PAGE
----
Bedside Detection of Brain Ischemia Using Intracerebral Microdialysis: Subarachnoid Hemorrhage and Delayed Ischemic Deterioration 3 Ola G. Nilsson, M.D., Lennart Brandt, M.D., Urban Ungerstedt, M.D., Hans Saveland, M.D. Department of Neurosurgery (OCN, LB, HS), University of Lund, Lund University Hospital, Lund, Sweden, and Departments of Physiology and Pharmacology (UU), Karolinska Institute, Stockholm, Sweden O B JE C T IV E : Intracerebral m icrodialysis has been demonstrated to be a useful method for detection of brain ischemia in experim ental models and in patients. W e have applied new m obile m icrodialysate analysis equipment thal allow s a bedside comparison of changes in neurochem istry w ith the neurological status of the patient. Ten patients w ith severe aneurysmal subarachnoid hem orrhage (that is, w ith a high risk of vasospasm and a high risk of subsequent ischem ic deficits) w ere selected. M E T H O D S : M icrodialysis catheters w ere inserted into the tem poral and subfrontal cortex at the end of aneurysm surgery. Samples, collected hourly for 4 to 11 days, w ere analyzed im m ediately at the bedside for glucose, lactate, and glycerol and later for pyruvate and glutamate. The patients' neurological status was m onitored constantly, and daily recordings of blood flow velocities w ere perform ed using transcranial D oppler sonography. RESU LTS: Concentrations of the measured substances varied w id ely. Individual analyses revealed that patients with uneventful clin ical courses generally demonstrated low and stable levels of the different metabolites, and those w ith signs of cerebral ischemia demonstrated various patterns of neurochem ical changes. Lactate and glutamate seemed to be sensitive markers of impending ischemia, and increased glycerol levels w ere associated with severe ischemic deficits. O btaining the m icrodialysis data d irectly at the bedside seemed to be of great advantage when relating the values to other clin ical...
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Publisher
Congress of Neurological Surgeons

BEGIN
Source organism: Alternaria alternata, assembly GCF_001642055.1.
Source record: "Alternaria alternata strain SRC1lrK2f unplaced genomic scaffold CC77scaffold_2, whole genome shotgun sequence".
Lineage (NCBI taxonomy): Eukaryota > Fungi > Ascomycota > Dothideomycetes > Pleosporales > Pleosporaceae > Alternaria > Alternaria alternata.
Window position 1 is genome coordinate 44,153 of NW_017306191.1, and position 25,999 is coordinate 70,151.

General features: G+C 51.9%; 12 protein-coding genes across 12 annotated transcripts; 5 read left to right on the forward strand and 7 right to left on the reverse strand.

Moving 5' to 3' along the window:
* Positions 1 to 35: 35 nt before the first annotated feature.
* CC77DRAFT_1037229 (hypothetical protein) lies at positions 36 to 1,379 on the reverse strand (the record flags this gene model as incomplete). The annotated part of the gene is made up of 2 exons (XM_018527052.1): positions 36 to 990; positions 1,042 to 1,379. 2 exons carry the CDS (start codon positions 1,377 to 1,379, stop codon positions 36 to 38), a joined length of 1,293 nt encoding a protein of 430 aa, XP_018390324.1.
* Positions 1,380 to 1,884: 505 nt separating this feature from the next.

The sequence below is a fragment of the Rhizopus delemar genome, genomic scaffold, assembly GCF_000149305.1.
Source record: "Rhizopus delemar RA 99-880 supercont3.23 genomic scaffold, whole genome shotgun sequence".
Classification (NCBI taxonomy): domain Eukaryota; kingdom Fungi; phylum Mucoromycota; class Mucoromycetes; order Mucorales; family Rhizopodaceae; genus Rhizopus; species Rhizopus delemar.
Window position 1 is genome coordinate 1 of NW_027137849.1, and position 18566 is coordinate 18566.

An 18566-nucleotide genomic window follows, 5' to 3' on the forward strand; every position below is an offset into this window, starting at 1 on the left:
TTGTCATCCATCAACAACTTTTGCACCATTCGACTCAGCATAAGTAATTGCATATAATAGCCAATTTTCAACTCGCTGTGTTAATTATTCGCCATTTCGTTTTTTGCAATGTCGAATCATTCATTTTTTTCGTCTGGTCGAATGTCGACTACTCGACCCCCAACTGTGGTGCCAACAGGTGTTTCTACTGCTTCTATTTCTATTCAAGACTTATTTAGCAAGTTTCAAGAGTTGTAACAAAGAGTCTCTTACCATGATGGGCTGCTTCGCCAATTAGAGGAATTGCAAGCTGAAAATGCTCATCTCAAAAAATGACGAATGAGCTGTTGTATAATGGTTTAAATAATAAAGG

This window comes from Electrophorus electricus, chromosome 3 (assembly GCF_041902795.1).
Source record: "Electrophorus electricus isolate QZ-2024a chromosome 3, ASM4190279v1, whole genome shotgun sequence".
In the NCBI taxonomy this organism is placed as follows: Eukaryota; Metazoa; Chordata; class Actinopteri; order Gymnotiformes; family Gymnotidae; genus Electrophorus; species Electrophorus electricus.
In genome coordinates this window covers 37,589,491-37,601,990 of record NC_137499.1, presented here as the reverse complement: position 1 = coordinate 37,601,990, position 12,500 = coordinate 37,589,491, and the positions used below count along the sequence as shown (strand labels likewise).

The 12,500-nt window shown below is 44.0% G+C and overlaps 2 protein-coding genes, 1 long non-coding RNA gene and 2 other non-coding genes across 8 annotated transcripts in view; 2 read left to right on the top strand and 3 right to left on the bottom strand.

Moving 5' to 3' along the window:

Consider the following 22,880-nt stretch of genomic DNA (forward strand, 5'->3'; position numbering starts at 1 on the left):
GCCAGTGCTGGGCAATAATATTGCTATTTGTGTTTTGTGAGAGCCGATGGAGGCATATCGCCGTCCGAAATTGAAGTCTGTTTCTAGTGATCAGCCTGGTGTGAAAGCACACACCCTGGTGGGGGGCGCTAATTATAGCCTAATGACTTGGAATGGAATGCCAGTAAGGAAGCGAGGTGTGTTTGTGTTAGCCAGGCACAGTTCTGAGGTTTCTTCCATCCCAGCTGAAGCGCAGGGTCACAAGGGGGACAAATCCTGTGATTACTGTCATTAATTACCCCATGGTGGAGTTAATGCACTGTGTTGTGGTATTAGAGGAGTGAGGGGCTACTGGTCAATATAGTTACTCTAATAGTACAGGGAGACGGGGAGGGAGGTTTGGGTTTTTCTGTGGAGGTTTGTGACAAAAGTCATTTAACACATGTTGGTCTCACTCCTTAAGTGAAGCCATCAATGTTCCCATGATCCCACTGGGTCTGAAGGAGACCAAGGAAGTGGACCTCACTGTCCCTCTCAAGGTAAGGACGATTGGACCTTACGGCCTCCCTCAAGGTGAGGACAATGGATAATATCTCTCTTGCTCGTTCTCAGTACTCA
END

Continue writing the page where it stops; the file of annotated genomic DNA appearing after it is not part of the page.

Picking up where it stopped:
Copyright
© Published by Oxford University Press.
ISSN
0148-396X
eISSN
1524-4040
D.O.I.
10.1097/00006123-199911000-00032
Publisher site
See Article on Publisher Site

Abstract

AbstractOBJECTIVE:Intracerebral microdialysis has been demonstrated to be a useful method for detection of brain ischemia in experimental models and in patients. We have applied new mobile microdialysate analysis equipment thal allows a bedside comparison of changes in neurochemistry with the neurological status of the patient. Ten patients with severe aneurysmal subarachnoid hemorrhage (that is, with a high risk of vasospasm and a high risk of subsequent ischemic deficits) were selectedMETHODS:Microdialysis catheters were inserted into the temporal and subfrontal cortex at the end of aneurysm surgery. Samples, collected hourly for 4 to 11 days, were analyzed immediately at the bedside for glucose, lactate, and glycerol and later for pyruvate and glutamate. The patients' neurological status was monitored constantly, and daily recordings of blood flow velocities were performed using transcranial Doppler sonographyRESULTS:Concentrations of the measured substances varied widely. Individual analyses revealed that patients with uneventful clinical courses generally demonstrated low and stable levels of the different metabolites, and those with signs of cerebral ischemia demonstrated various patterns of neurochemical changes. Lactate and glutamate seemed to be sensitive markers of impending ischemia, and increased glycerol levels were associated with severe ischemic deficits. Obtaining the microdialysis data directly at the bedside seemed to be of great advantage when relating the values to other clinical findingsCONCLUSION:Bedside intracerebral microdialysis monitoring of patients with subarachnoid hemorrhage and signs of delayed ischemia revealed dramatic changes in extracellular concentrations of glucose, lactate, and glycerol that could be directly correlated to the clinical status of the patients. These findings emphasize the potentials microdialysis in neurosurgical intensive care patients.

Journal

NeurosurgeryOxford University Press

Published: Nov 1, 1999